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I am working on Pset3 for a binary search algorithm. Below is my code (NOTE: the logic is not finished):

bool search(int value, int values[], int n)
{
//binary search algorithm
int min = 0;
int max = n-1;
int midpoint;
int midpoint2 = 0;
midpoint2 += 0;
if ((n-1) % 2 == 0) {
    midpoint = (max+min)/2;
}
else {
    midpoint = (int) (max+min)/2; 
    midpoint2 = ((int) (max+min)/2) + 1;
}
printf("min: %i, max: %i, mid: %i\n", min,max,midpoint);
return true;
bool sorted = false;
do {
    printf("beginning loop");
    if (values[midpoint] == value || values[midpoint2] == value) {
        return true;
        printf("1");
    }
    else if (n == 1) {
        return false;
        printf("2");
    }
    else{
        for (int c = midpoint - 1 ; c < n - 1 ; c++ ) {
            int b = values[c];
            values[c] = values[c+1];
            printf("value index %i used to be %i\n",c,b);
            printf("value index %i is now %i\n",c,values[c]);
        }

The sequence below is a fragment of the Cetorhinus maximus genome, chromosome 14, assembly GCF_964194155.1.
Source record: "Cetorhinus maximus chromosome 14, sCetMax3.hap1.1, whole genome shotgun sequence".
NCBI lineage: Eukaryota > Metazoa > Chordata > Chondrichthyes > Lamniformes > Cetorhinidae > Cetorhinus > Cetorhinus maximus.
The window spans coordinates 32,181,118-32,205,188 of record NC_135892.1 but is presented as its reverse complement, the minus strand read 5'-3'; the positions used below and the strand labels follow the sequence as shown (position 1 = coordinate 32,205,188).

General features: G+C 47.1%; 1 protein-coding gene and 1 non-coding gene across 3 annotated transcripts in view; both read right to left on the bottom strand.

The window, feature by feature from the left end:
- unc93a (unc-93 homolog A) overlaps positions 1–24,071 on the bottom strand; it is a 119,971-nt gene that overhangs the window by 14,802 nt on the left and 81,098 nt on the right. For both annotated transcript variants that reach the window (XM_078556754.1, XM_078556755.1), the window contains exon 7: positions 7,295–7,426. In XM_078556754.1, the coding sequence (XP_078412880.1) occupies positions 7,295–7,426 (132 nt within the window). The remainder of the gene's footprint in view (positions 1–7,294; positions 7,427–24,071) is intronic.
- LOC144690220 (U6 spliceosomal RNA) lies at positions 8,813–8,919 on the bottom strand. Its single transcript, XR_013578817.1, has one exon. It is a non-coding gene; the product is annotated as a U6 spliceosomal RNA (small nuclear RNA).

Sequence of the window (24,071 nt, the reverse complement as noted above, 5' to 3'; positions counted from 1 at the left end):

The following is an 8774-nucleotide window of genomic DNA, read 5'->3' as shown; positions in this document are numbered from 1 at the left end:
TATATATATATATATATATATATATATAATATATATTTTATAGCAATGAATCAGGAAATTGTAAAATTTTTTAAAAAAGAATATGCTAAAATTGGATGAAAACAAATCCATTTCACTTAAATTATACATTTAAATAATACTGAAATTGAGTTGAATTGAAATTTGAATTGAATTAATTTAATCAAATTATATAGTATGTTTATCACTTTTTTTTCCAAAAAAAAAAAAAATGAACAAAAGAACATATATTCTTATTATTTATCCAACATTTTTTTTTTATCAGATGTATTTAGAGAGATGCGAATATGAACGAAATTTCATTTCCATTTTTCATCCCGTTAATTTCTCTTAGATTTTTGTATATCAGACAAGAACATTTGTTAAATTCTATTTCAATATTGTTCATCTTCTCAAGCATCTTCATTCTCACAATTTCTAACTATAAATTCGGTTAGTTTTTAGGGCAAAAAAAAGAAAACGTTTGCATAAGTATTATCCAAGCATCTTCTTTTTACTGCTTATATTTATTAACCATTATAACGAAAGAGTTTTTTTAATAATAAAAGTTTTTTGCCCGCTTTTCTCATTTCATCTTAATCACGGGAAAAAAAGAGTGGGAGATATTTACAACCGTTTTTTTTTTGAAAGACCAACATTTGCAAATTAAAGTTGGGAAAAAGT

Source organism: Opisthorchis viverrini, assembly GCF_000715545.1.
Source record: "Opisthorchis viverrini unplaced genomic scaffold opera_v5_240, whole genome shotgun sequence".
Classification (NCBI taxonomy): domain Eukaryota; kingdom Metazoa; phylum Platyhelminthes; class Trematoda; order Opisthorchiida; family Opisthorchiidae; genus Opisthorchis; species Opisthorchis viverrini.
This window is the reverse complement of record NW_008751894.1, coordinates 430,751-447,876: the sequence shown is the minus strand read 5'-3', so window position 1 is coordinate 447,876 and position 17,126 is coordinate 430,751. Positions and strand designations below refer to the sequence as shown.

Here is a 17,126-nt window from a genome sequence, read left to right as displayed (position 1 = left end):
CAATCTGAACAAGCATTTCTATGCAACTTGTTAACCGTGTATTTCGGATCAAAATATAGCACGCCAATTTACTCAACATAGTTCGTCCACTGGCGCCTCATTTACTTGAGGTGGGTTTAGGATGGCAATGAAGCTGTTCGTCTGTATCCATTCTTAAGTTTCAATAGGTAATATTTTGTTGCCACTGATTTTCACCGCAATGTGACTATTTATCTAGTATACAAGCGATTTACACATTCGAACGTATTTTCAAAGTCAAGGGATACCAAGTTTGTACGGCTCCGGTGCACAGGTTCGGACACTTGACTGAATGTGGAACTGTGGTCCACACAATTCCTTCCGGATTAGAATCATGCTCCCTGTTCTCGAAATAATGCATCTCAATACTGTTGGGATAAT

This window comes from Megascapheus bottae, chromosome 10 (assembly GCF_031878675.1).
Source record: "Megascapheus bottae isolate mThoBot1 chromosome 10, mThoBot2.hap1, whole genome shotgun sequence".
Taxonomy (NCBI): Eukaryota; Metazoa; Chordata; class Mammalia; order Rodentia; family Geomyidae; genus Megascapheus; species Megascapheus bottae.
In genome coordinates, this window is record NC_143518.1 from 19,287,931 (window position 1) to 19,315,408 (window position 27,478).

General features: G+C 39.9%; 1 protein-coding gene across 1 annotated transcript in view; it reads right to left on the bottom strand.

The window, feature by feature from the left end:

}
}
while (sorted == false);
}

When I run find.c, my do-while loop never actually executes. I have tested this by placing the debug print statement "beginning loop", which never prints to the screen. I never see 1, 2, or "value index.. " print statements either. Please help!

2

Right before bool sorted = false;, you have return true;. You give a return value before anything else happens, so your function does exactly that: it returns that value and stops executing any further code.

2
  • Peter is absolutely right. Remember that anytime a return statement is encountered, processing in that function or program will immediately cease and program flow will immediately return to the calling code (or in the case of main, to the operating system.)
    – Cliff B
    Feb 26 '16 at 23:21
  • Thanks! The program now works.
    – jaguar
    Feb 27 '16 at 18:18

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